Adventures in Bookland: An Exorcist Tells His Story by Gabriele Amorth
All right, let me be honest here from the off (rather than the middle or the end). The late Fr Amorth was a bit mad.
But before you nod sagely, thinking that was only to be expected of a man who professed to have performed well over a hundred thousand exorcisms during his years of ministry, let me hasten to add that that wasn’t the root of his madness. No, his madness is one I recognise, and it’s one peculiar and particular to a certain class of Italian intellectual: it’s the madness of unrecognition stoked by the frustration of years of unrecognised labour. Italy is a country and culture where intellectual and cultural achievement is admired: to be called ‘Il Professore’ or ‘Il Dottore’ is a great distinction. To be denied recognition for labours strikes at the core of such an Italian.
Fr Amorth was such an Italian. He laboured in a lonely and unappreciated ministry for decades, with virtually no support from bishops or brother priests, and there lies the root of the slight tinge of madness that runs through this book. I don’t believe it has anything to do with the abyss he stared into in his vocation, pulling back people dangling over the pit. In fact, the repetitiveness of his work is strongly suggestive of its validity, for evil is, by its nature, uncreative, repeating the same patterns of fall over and over and over again. Only the good creates. Evil merely spoils.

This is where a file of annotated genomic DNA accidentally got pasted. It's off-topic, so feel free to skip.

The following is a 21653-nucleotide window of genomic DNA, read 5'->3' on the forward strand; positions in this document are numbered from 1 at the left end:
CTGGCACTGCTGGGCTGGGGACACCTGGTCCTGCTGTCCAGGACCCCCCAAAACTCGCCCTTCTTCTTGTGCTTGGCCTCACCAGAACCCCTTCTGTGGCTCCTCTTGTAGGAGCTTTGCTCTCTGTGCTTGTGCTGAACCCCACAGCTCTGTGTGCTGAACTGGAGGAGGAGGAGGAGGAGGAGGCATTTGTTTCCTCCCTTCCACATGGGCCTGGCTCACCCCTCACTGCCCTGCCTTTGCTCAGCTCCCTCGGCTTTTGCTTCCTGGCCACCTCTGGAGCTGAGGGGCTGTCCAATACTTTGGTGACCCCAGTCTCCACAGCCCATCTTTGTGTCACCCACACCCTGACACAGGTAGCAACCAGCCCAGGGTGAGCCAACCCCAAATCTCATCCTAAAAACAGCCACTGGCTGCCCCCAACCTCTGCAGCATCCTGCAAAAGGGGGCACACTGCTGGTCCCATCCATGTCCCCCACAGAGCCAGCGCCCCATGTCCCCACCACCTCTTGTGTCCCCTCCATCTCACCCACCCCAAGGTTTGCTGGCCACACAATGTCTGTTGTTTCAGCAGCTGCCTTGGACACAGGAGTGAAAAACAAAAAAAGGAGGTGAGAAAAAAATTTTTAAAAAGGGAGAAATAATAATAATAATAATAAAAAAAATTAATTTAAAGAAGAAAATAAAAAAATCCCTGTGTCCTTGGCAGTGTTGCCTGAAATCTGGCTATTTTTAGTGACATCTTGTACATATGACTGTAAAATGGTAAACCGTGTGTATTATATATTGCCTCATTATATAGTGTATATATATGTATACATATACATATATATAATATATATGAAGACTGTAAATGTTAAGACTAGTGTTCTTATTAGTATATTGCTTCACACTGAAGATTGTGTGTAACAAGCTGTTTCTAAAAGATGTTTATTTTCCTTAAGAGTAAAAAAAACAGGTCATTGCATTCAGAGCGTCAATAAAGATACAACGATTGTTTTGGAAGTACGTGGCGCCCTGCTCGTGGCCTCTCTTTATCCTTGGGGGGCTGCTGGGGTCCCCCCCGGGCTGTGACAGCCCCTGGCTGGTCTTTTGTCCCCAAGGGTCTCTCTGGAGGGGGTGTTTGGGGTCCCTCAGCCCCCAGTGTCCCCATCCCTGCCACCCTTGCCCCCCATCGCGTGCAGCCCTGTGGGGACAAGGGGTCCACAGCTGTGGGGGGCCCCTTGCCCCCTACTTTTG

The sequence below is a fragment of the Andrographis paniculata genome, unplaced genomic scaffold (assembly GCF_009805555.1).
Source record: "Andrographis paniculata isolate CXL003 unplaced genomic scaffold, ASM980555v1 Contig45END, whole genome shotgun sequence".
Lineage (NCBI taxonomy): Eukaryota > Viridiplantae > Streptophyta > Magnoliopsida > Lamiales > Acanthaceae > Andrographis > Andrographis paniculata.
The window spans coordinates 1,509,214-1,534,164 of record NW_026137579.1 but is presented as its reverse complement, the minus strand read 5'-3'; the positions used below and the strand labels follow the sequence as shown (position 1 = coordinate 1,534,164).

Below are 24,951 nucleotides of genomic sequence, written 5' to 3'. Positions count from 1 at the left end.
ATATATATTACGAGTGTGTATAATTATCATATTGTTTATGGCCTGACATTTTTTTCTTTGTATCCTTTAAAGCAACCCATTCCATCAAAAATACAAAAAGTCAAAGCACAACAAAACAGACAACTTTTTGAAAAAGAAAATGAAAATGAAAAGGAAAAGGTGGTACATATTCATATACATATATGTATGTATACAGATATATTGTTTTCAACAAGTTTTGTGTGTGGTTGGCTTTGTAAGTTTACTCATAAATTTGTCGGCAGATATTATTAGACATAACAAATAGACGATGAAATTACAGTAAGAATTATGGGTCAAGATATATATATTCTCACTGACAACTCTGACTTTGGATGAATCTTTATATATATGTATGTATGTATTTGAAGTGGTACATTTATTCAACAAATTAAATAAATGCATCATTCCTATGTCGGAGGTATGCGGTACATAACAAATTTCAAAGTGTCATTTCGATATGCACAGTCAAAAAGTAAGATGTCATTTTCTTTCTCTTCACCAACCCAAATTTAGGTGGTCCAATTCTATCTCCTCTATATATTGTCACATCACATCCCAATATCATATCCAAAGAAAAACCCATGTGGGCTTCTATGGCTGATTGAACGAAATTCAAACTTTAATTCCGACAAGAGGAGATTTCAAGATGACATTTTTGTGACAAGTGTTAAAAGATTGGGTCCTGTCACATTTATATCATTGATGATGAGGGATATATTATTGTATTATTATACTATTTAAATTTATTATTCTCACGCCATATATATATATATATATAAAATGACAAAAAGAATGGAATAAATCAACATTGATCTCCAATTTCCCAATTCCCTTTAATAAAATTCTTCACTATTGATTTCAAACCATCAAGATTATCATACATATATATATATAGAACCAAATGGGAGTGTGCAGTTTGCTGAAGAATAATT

Hopefully, in heaven, Fr Amorth can see that his work is now much more appreciated and even bishops (an old saying famously remarked that the paths of hell are paved with their skulls) have come to realise the necessity of taking the devil and all his works seriously.